Build Back Better Includes Historic Expansion of the Low-Income Housing Tax Credit Program

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Affordable-housing-1333334559-300x200On November 19, 2021, the U.S. House of Representatives passed the Build Back Better Act (H.R. 5376), a bill that represents a large portion of the Biden-Harris Administration’s agenda. Among other spending and tax measures, the bill includes an unprecedented expansion of the Low-Income Housing Tax Credit (LIHTC) program. Four proposals are headlining this expansion:

  1. Increasing the 9% LIHTC allocation cap by 10% plus inflation annually from 2022 to 2024. With this increase, the 2024 LIHTC allocation cap will rise to $3.97 per capita and a small state minimum of around $4.58 million, constituting a 41 percent increase in allocable LIHTC over current levels. The allocation cap would then decrease to $2.65 per capita and a small state minimum of $3.12 million in 2025 and would thereafter be indexed to inflation from the 2025 baseline.
  2. Reducing the 50% threshold for 4% tax-exempt bond-financed projects to 25% for five years, beginning in 2022.
  3. Increasing the eligible basis of buildings designated to serve extremely low-income households by 50% and providing an 8% set-aside for properties utilizing this basis increase.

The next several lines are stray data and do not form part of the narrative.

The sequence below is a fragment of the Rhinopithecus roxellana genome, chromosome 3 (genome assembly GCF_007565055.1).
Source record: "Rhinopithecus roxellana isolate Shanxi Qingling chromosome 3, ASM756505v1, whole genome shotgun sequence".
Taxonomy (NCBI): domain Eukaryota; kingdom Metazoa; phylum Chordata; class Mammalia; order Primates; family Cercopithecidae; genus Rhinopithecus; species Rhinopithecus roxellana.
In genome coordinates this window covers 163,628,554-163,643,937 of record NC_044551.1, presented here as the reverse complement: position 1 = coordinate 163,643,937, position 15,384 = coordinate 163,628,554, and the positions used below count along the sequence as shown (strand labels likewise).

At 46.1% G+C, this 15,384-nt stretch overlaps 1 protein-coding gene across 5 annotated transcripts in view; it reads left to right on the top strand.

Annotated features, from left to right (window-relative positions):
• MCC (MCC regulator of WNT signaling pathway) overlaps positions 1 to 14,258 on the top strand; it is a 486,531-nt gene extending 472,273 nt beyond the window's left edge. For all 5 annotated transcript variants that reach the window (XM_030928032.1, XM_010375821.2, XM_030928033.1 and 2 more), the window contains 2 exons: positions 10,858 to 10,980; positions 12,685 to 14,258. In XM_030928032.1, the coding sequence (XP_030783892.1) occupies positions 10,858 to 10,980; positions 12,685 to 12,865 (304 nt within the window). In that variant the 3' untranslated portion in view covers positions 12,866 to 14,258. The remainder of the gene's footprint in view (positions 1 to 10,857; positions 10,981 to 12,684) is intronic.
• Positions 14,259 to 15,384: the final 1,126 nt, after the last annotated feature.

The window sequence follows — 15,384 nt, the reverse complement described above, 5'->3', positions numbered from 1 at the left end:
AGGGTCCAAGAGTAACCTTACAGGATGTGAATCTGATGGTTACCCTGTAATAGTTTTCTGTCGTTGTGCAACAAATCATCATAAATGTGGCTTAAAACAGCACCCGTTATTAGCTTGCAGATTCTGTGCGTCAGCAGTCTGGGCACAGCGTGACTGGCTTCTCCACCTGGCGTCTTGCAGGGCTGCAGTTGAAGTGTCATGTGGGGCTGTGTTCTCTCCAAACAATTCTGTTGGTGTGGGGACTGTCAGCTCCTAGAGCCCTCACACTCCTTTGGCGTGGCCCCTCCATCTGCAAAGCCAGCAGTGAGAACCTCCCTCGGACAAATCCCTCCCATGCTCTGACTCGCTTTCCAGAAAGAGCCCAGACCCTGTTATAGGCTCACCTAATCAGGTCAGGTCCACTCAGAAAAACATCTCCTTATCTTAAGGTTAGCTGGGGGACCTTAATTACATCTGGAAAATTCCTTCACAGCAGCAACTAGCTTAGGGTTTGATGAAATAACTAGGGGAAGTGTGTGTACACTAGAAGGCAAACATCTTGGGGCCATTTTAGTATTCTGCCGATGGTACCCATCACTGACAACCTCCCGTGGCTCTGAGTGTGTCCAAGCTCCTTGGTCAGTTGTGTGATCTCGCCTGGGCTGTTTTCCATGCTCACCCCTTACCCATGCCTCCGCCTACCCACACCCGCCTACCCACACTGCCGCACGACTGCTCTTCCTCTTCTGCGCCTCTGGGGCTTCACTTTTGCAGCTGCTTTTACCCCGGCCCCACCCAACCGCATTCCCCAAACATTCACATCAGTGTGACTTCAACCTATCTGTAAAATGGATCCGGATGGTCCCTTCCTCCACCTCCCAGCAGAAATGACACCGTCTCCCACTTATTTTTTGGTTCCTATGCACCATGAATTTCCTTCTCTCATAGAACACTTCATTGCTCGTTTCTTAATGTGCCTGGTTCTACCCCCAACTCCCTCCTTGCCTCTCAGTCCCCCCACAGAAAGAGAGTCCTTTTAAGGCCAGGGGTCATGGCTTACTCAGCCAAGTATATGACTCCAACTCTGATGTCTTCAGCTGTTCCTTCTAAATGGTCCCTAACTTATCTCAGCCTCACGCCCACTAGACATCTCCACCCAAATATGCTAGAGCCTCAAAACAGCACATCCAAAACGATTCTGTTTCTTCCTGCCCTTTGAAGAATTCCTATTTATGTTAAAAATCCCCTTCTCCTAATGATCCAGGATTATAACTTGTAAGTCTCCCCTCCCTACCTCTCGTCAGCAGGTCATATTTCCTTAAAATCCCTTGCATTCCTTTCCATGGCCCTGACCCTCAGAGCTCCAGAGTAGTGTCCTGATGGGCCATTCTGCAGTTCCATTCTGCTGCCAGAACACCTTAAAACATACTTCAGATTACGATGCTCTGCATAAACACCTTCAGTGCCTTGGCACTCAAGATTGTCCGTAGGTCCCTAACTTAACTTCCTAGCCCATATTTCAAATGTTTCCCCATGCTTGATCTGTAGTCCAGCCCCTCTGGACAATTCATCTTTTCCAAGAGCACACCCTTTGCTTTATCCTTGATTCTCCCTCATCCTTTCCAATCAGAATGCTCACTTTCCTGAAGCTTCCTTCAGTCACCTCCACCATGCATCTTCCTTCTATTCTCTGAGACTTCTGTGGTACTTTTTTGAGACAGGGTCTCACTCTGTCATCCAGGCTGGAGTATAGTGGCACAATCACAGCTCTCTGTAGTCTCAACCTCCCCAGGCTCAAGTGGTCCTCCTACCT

4. Replacing the 42(i)(7) right of first refusal safe harbor with a purchase option and extending the option to investor partnership interests. In addition, the bill reduces the safe harbor purchase price by excluding exit taxes from the price formula. These changes are expected to aid in preserving the long-term affordability of projects.

According to the Biden-Harris Administration, these measures, along with other affordable housing initiatives in the bill, represent the single largest investment in affordable housing in U.S. history. In total, the bill will provide approximately $166 billion in housing aid, which is intended to help build or preserve more than one million affordable units. Within that sum:

  • $10 billion is provided for the HOME Investment Partnerships Program to fund the construction, purchase, or rehabilitation of affordable homes for low-income people.
  • $15 billion is dedicated to financing the preservation and creation of new rental homes for the lowest-income households.
  • $65 billion is provided to fully address the capital needs backlog of public housing.
  • $24 billion is provided to fund incremental Housing Choice Vouchers and supportive services.

Additional funds are included for rental and down payment assistance programs and programs to improve mobility in disadvantaged communities, among other priorities.

The bill now faces the scrutiny of the 50-50 Senate, with Democratic leaders pushing for a vote before the year-end.


Special thanks to Aimee Ghosh and James Chudy for contributing to the piece.

 

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